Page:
More than a year after a page dedicated to taking Dana Chanel down for alleged scamming surfaced, the influencer is now being sued by Pennsylvania Attorney General Josh Shapiro.
The Christian entrepreneur, who is often alongside her husband and fellow influencer Prince Donnell, is accused of ripping off small business owners, particularly Black businesses. She is the founder of Curl Bible as well as the Christian mobile app, Sprinkle of Jesus.
“Dana Chanel built a following online by presenting herself as a black woman-owned small business success story,” Pennsylvania Attorney General Josh Shapiro said in a press release. “She advertised the products of her companies as a way for other black small business owners to achieve what she did. Then, she ripped off the same community she claimed to care about.”
The suit accuses Dana Chanel and her companies’ co-owners–who are mainly family members–of misleading consumers and failing to deliver goods and services as promised.
The suit specifically named the companies Credit Exterminators Inc. and Alakazam Apps, LLC, which boasts mobile app development services for small businesses.
Dana Chanel co-owns and operates Credit Exterminators/Earn Company with her sister, Cassandra April Olivera, and runs Alakazam Apps with her father, Nakia Rattray.
One of the alleged scams Dana Chanel is accused of pulling involved a consumer who paid Alakazam Apps $2,000, believing she would work directly with Dana and her team to bring a custom app to life for her nonprofit.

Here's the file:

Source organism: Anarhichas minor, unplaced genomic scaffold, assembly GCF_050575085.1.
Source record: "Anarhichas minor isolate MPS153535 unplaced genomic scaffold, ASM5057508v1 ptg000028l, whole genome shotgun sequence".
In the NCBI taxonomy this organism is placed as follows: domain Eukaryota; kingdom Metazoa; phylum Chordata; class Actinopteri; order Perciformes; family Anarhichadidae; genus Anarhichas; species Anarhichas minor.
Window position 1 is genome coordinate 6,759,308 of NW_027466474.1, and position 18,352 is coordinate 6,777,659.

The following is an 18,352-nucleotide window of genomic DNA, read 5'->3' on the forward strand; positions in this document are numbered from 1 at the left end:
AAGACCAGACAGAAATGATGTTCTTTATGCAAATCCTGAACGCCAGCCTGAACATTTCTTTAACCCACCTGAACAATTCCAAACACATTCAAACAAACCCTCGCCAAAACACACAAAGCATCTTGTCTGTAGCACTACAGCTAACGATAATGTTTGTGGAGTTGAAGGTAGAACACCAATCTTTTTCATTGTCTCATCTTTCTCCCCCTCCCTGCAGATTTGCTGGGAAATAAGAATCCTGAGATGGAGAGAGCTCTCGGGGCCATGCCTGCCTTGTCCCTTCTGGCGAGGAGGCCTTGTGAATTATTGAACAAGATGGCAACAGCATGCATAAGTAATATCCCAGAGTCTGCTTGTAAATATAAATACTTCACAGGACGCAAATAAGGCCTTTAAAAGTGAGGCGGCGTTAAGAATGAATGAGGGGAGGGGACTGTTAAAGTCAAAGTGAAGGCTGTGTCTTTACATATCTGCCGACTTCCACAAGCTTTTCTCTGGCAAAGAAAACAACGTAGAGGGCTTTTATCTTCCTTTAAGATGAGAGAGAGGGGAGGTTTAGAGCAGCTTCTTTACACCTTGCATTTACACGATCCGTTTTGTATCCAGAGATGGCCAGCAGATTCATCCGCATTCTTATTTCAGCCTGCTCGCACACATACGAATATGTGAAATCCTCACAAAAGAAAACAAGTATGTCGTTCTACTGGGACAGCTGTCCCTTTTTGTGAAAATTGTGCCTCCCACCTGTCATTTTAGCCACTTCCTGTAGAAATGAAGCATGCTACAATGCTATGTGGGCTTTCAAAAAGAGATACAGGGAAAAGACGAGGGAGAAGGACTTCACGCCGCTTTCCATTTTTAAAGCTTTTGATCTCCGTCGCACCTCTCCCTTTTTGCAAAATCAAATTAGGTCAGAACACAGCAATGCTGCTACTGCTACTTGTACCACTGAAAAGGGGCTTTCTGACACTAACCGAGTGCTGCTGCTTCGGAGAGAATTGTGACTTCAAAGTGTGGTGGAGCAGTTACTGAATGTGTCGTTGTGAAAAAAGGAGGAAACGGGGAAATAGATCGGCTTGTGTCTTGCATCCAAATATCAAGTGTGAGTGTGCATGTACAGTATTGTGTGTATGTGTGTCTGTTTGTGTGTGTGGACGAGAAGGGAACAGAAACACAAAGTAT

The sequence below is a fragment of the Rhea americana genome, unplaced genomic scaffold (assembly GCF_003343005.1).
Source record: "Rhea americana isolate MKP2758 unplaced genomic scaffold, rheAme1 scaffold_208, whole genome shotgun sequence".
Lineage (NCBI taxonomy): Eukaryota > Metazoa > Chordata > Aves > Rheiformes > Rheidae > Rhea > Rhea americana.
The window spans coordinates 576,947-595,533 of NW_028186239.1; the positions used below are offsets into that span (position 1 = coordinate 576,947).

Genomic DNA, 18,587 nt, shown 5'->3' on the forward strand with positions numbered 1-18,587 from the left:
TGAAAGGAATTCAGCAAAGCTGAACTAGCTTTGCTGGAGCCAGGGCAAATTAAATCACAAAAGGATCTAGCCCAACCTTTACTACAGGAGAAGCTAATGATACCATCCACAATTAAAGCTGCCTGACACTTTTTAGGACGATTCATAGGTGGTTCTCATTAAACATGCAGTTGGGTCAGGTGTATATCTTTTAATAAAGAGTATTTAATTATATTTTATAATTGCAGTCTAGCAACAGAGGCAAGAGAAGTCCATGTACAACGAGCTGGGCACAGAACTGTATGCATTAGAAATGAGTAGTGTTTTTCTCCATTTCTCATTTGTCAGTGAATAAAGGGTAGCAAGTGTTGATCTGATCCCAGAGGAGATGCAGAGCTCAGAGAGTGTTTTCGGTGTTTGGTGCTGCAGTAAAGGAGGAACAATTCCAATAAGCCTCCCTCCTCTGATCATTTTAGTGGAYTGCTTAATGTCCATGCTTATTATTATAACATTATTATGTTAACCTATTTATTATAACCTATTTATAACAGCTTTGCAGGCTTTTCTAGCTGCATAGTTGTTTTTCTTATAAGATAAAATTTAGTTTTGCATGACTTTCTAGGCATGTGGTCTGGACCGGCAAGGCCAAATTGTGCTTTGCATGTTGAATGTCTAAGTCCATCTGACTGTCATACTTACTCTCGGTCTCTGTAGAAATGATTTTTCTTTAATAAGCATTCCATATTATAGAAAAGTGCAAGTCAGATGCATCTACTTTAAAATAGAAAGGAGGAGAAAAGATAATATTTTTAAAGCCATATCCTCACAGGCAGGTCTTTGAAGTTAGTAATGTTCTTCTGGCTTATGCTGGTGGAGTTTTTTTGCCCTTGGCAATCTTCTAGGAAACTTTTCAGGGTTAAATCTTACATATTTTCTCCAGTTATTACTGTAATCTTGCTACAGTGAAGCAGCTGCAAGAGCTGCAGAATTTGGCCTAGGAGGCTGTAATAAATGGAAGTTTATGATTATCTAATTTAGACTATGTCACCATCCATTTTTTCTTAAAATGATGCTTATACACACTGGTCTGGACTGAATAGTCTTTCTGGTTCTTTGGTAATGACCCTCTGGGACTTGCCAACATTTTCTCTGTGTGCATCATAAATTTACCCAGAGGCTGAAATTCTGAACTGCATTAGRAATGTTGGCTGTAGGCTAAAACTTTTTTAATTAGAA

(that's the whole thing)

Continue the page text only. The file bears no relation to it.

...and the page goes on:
The suit alleges the woman never received the app and attempted to contact the company more than 10 times over the phone, but never heard back from them or received a refund.
Another consumer alleges she signed up with Credit Exterminators with the understanding that they would resolve delinquent credit accounts on her behalf. Months after she paid for the services, the woman claims she received a garnishment of wages letter from a creditor she believed Credit Exterminators resolved.
That woman also says she paid Dana Chanel $2,000 and never saw a refund or the services she paid for.
“It’s hard enough these days for workers in Philadelphia,” Shapiro said. “We can’t have bad actors breaking the law and making it even harder for folks to resolve their bad credit or keep their small businesses afloat.”
Last August, Dana Chanel publicly denied a slew of scamming allegations shared on an Instagram account dedicated to exposing her alleged scams.
Consumers who feel they were victimized by Alakazam Apps, Credit Exterminators, and/or Earn Company are urged to file a complaint at www.attorneygeneral.gov/submit-a-complaint or contact the Bureau of Consumer Protection at 800-441-2555 or email@example.com.
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